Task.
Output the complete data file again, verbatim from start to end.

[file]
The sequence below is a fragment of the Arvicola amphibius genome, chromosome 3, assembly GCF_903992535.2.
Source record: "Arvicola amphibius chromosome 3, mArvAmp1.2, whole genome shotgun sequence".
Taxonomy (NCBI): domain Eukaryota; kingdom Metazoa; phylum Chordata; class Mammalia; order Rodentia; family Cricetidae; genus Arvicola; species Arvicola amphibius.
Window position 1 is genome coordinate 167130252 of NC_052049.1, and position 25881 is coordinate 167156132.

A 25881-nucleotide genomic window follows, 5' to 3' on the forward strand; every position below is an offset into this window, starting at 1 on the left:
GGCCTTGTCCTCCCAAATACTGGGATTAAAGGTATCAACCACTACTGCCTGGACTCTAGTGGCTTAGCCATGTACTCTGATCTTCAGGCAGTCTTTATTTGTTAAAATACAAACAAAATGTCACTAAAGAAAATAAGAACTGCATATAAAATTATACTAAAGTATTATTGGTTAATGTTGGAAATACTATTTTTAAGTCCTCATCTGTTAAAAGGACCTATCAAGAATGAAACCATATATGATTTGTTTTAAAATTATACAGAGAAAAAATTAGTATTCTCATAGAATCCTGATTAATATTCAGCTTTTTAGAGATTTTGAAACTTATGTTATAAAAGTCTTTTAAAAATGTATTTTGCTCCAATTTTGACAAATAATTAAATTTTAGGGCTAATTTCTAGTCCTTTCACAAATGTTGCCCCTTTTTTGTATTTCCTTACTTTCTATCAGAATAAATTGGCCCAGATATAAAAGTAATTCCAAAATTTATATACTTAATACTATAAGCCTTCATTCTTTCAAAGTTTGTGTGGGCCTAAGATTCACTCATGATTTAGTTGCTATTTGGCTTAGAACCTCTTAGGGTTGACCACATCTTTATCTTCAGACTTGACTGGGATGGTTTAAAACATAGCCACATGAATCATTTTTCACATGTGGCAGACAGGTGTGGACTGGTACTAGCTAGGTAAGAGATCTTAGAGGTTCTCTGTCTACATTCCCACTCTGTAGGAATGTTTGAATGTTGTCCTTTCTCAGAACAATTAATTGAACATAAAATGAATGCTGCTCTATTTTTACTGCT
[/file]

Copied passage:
The sequence below is a fragment of the Arvicola amphibius genome, chromosome 3, assembly GCF_903992535.2.
Source record: "Arvicola amphibius chromosome 3, mArvAmp1.2, whole genome shotgun sequence".
Taxonomy (NCBI): domain Eukaryota; kingdom Metazoa; phylum Chordata; class Mammalia; order Rodentia; family Cricetidae; genus Arvicola; species Arvicola amphibius.
Window position 1 is genome coordinate 167130252 of NC_052049.1, and position 25881 is coordinate 167156132.

A 25881-nucleotide genomic window follows, 5' to 3' on the forward strand; every position below is an offset into this window, starting at 1 on the left:
GGCCTTGTCCTCCCAAATACTGGGATTAAAGGTATCAACCACTACTGCCTGGACTCTAGTGGCTTAGCCATGTACTCTGATCTTCAGGCAGTCTTTATTTGTTAAAATACAAACAAAATGTCACTAAAGAAAATAAGAACTGCATATAAAATTATACTAAAGTATTATTGGTTAATGTTGGAAATACTATTTTTAAGTCCTCATCTGTTAAAAGGACCTATCAAGAATGAAACCATATATGATTTGTTTTAAAATTATACAGAGAAAAAATTAGTATTCTCATAGAATCCTGATTAATATTCAGCTTTTTAGAGATTTTGAAACTTATGTTATAAAAGTCTTTTAAAAATGTATTTTGCTCCAATTTTGACAAATAATTAAATTTTAGGGCTAATTTCTAGTCCTTTCACAAATGTTGCCCCTTTTTTGTATTTCCTTACTTTCTATCAGAATAAATTGGCCCAGATATAAAAGTAATTCCAAAATTTATATACTTAATACTATAAGCCTTCATTCTTTCAAAGTTTGTGTGGGCCTAAGATTCACTCATGATTTAGTTGCTATTTGGCTTAGAACCTCTTAGGGTTGACCACATCTTTATCTTCAGACTTGACTGGGATGGTTTAAAACATAGCCACATGAATCATTTTTCACATGTGGCAGACAGGTGTGGACTGGTACTAGCTAGGTAAGAGATCTTAGAGGTTCTCTGTCTACATTCCCACTCTGTAGGAATGTTTGAATGTTGTCCTTTCTCAGAACAATTAATTGAACATAAAATGAATGCTGCTCTATTTTTACTGCT